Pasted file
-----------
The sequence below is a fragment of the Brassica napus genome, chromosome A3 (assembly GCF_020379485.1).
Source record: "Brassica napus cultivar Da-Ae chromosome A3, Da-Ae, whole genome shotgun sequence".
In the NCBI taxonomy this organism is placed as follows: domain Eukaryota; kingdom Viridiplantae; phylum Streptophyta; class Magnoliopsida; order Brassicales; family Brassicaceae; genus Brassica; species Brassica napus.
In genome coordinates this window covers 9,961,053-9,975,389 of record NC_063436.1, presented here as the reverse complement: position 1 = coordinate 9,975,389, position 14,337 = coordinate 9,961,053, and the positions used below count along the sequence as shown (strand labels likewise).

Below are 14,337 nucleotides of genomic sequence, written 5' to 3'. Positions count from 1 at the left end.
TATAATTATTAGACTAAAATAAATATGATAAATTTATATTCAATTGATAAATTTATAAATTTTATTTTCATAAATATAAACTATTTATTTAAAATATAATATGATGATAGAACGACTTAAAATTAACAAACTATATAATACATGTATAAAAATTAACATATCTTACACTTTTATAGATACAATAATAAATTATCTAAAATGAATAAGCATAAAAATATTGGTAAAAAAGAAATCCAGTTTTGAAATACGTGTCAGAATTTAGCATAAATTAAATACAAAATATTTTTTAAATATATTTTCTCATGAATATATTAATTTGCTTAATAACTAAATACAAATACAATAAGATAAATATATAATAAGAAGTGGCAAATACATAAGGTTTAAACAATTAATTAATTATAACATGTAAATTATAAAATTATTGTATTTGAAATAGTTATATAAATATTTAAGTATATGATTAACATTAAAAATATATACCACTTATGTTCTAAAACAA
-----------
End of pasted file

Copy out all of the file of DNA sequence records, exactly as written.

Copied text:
The sequence below is a fragment of the Brassica napus genome, chromosome A3 (assembly GCF_020379485.1).
Source record: "Brassica napus cultivar Da-Ae chromosome A3, Da-Ae, whole genome shotgun sequence".
In the NCBI taxonomy this organism is placed as follows: domain Eukaryota; kingdom Viridiplantae; phylum Streptophyta; class Magnoliopsida; order Brassicales; family Brassicaceae; genus Brassica; species Brassica napus.
In genome coordinates this window covers 9,961,053-9,975,389 of record NC_063436.1, presented here as the reverse complement: position 1 = coordinate 9,975,389, position 14,337 = coordinate 9,961,053, and the positions used below count along the sequence as shown (strand labels likewise).

Below are 14,337 nucleotides of genomic sequence, written 5' to 3'. Positions count from 1 at the left end.
TATAATTATTAGACTAAAATAAATATGATAAATTTATATTCAATTGATAAATTTATAAATTTTATTTTCATAAATATAAACTATTTATTTAAAATATAATATGATGATAGAACGACTTAAAATTAACAAACTATATAATACATGTATAAAAATTAACATATCTTACACTTTTATAGATACAATAATAAATTATCTAAAATGAATAAGCATAAAAATATTGGTAAAAAAGAAATCCAGTTTTGAAATACGTGTCAGAATTTAGCATAAATTAAATACAAAATATTTTTTAAATATATTTTCTCATGAATATATTAATTTGCTTAATAACTAAATACAAATACAATAAGATAAATATATAATAAGAAGTGGCAAATACATAAGGTTTAAACAATTAATTAATTATAACATGTAAATTATAAAATTATTGTATTTGAAATAGTTATATAAATATTTAAGTATATGATTAACATTAAAAATATATACCACTTATGTTCTAAAACAA